Lamont announces $7.7 million expansion of Connecticut Youth Employment Program
Gov. Ned Lamont announced Thursday that $7.7 million will be invested in the expansion of the Connecticut Youth Employment Program, which assists youth in their search for employment and connects them with a vast network of organizations.
The Coronavirus Aid, Relief and Economic Security (CARES) Act is providing $2.5 million, and the state recently invested another $5 million. Under the American Rescue Plan, which directs funding toward the economic recovery of the state from the pandemic, an additional $2.5 million will be invested every year for the next three years toward youth-serving organizations, as well as an additional $1 million toward youth employment, Hartford Mayor Luke Bronin said.
“One of the most important things we can do in this state is prepare the next generation for work, for meaningful contributions to our community and to our economy, and for building the lives that they want to lead,” Bronin said.
The $2.5 million will go to mental health training for employment specialists and education workers, transportation and food assistance.
Officials emphasized the connection between education and economic recovery during the announcement, which was held at Our Piece of the Pie, a nonprofit youth employment organization in Hartford.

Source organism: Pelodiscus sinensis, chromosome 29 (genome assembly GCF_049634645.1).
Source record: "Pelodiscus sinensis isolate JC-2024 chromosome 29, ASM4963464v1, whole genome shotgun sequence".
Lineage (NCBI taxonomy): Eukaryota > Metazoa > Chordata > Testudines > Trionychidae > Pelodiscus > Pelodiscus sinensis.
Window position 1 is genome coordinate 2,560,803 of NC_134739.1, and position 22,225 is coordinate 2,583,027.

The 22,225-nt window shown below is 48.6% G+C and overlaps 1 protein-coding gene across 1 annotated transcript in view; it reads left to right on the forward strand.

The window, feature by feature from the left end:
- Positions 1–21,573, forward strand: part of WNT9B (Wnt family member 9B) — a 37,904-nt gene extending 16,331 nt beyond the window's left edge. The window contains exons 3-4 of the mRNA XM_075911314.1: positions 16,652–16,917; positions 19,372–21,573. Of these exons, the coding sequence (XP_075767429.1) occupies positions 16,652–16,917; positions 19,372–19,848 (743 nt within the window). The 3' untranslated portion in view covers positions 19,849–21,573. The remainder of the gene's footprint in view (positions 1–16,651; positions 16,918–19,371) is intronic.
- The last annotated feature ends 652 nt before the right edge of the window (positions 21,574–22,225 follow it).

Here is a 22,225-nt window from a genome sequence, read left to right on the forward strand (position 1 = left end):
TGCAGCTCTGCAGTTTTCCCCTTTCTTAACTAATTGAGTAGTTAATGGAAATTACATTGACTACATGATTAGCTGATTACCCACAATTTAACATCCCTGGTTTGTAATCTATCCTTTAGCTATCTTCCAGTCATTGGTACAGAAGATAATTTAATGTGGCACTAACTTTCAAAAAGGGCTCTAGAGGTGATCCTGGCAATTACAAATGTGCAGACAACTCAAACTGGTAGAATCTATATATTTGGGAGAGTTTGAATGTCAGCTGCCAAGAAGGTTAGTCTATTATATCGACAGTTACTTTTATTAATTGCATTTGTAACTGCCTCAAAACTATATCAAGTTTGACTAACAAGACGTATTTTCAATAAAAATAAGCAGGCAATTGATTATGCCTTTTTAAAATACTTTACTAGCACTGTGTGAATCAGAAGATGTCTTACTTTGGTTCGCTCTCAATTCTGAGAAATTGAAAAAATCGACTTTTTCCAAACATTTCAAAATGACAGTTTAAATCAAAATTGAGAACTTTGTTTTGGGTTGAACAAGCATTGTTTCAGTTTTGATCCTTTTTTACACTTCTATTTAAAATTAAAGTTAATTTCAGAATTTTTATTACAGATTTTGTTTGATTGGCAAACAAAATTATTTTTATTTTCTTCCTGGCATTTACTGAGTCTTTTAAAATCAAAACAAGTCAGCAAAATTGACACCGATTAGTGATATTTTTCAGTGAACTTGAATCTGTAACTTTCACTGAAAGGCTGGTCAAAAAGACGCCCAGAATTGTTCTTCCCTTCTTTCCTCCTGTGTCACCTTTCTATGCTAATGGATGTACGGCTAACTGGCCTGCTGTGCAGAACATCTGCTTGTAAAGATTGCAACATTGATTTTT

OPP’s interim CEO and Chief Operating Officer Hector Rivera noted the importance of providing resources to youth in Hartford and the eastern region of Connecticut who are in need of work and education opportunities.
“Our values here at OPP are straight forward: Achieve a high school diploma, achieve a post-secondary degree or vocational credential and secure meaningful employment at a sustainable wage,” Rivera said.
Department of Children and Families Commissioner Vannessa Dorantes spoke about the opportunities the expansion of the program will generate.
“These are my people, and they are the next-ups,” Dorantes said. “So it’s my job to make sure that we are not just keeping the seat warm but we are providing them with opportunities to learn time management, critical thinking, budgeting, responsibility, all of that that’s right inside of them that they are ready to be able to unleash onto the world.”
For the youth of Hartford and eastern Connecticut, organizations like OPP are one of the only ways they find their passion and become motivated to pursue a career, officials said.
Jermaine Stance, an alum of OPP, told his story of being a young Black man who grew up in a poor community in Hartford.
“I go outside of my house, I don’t see people going to work. I don’t see people with direction. I see poverty,” Stance said. After seeing a newspaper ad in 2016 for jobs offered through OPP, Stance found work at The Salvation Army, where he helped underprivileged kids with homework at an after-school club for a year.
His youth development specialist supported his attendance at community college and helped him get his driver’s license, and next year Stance hopes to graduate with a degree in sociology and a minor in psychology, he said.
Lamont praised the expansion of the program and of the free summer learning camps operating in partnership with more than 250 not-for-profits.
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